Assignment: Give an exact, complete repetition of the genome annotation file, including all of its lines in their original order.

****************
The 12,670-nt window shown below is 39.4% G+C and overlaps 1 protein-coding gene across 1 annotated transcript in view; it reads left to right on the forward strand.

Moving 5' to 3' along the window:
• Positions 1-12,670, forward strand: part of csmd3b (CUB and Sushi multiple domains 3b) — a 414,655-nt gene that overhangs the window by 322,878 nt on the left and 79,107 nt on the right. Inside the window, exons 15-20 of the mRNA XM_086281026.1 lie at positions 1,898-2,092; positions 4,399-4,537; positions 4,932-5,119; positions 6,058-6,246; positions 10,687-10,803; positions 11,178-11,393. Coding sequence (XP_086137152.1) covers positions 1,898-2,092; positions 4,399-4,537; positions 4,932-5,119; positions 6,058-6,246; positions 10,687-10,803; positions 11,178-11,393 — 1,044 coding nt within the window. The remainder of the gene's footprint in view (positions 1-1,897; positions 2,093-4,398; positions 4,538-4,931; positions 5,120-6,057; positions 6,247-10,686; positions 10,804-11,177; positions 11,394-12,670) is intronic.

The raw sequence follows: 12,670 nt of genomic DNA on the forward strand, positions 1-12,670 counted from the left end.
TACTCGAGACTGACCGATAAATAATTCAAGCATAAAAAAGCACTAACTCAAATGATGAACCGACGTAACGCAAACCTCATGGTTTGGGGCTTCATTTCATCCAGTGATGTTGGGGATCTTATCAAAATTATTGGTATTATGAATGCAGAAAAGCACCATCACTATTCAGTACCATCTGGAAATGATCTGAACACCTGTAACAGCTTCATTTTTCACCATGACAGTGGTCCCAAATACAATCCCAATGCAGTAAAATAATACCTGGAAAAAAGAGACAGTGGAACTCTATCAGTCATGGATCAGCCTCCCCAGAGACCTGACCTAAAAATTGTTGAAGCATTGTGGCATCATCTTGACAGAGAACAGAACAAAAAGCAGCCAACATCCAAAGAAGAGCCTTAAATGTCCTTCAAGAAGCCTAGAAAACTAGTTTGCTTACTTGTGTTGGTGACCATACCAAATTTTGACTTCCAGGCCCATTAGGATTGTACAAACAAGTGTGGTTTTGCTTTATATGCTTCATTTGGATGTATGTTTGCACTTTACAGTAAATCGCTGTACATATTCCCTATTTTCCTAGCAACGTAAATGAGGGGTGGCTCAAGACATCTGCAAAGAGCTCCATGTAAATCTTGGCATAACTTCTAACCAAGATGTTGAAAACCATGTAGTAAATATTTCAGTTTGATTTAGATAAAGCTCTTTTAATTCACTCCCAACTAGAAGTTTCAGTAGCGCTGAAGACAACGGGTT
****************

The 12,670-nt window shown below is 39.4% G+C and overlaps 1 protein-coding gene across 1 annotated transcript in view; it reads left to right on the forward strand.

Moving 5' to 3' along the window:
• Positions 1-12,670, forward strand: part of csmd3b (CUB and Sushi multiple domains 3b) — a 414,655-nt gene that overhangs the window by 322,878 nt on the left and 79,107 nt on the right. Inside the window, exons 15-20 of the mRNA XM_086281026.1 lie at positions 1,898-2,092; positions 4,399-4,537; positions 4,932-5,119; positions 6,058-6,246; positions 10,687-10,803; positions 11,178-11,393. Coding sequence (XP_086137152.1) covers positions 1,898-2,092; positions 4,399-4,537; positions 4,932-5,119; positions 6,058-6,246; positions 10,687-10,803; positions 11,178-11,393 — 1,044 coding nt within the window. The remainder of the gene's footprint in view (positions 1-1,897; positions 2,093-4,398; positions 4,538-4,931; positions 5,120-6,057; positions 6,247-10,686; positions 10,804-11,177; positions 11,394-12,670) is intronic.

The raw sequence follows: 12,670 nt of genomic DNA on the forward strand, positions 1-12,670 counted from the left end.
TACTCGAGACTGACCGATAAATAATTCAAGCATAAAAAAGCACTAACTCAAATGATGAACCGACGTAACGCAAACCTCATGGTTTGGGGCTTCATTTCATCCAGTGATGTTGGGGATCTTATCAAAATTATTGGTATTATGAATGCAGAAAAGCACCATCACTATTCAGTACCATCTGGAAATGATCTGAACACCTGTAACAGCTTCATTTTTCACCATGACAGTGGTCCCAAATACAATCCCAATGCAGTAAAATAATACCTGGAAAAAAGAGACAGTGGAACTCTATCAGTCATGGATCAGCCTCCCCAGAGACCTGACCTAAAAATTGTTGAAGCATTGTGGCATCATCTTGACAGAGAACAGAACAAAAAGCAGCCAACATCCAAAGAAGAGCCTTAAATGTCCTTCAAGAAGCCTAGAAAACTAGTTTGCTTACTTGTGTTGGTGACCATACCAAATTTTGACTTCCAGGCCCATTAGGATTGTACAAACAAGTGTGGTTTTGCTTTATATGCTTCATTTGGATGTATGTTTGCACTTTACAGTAAATCGCTGTACATATTCCCTATTTTCCTAGCAACGTAAATGAGGGGTGGCTCAAGACATCTGCAAAGAGCTCCATGTAAATCTTGGCATAACTTCTAACCAAGATGTTGAAAACCATGTAGTAAATATTTCAGTTTGATTTAGATAAAGCTCTTTTAATTCACTCCCAACTAGAAGTTTCAGTAGCGCTGAAGACAACGGGTT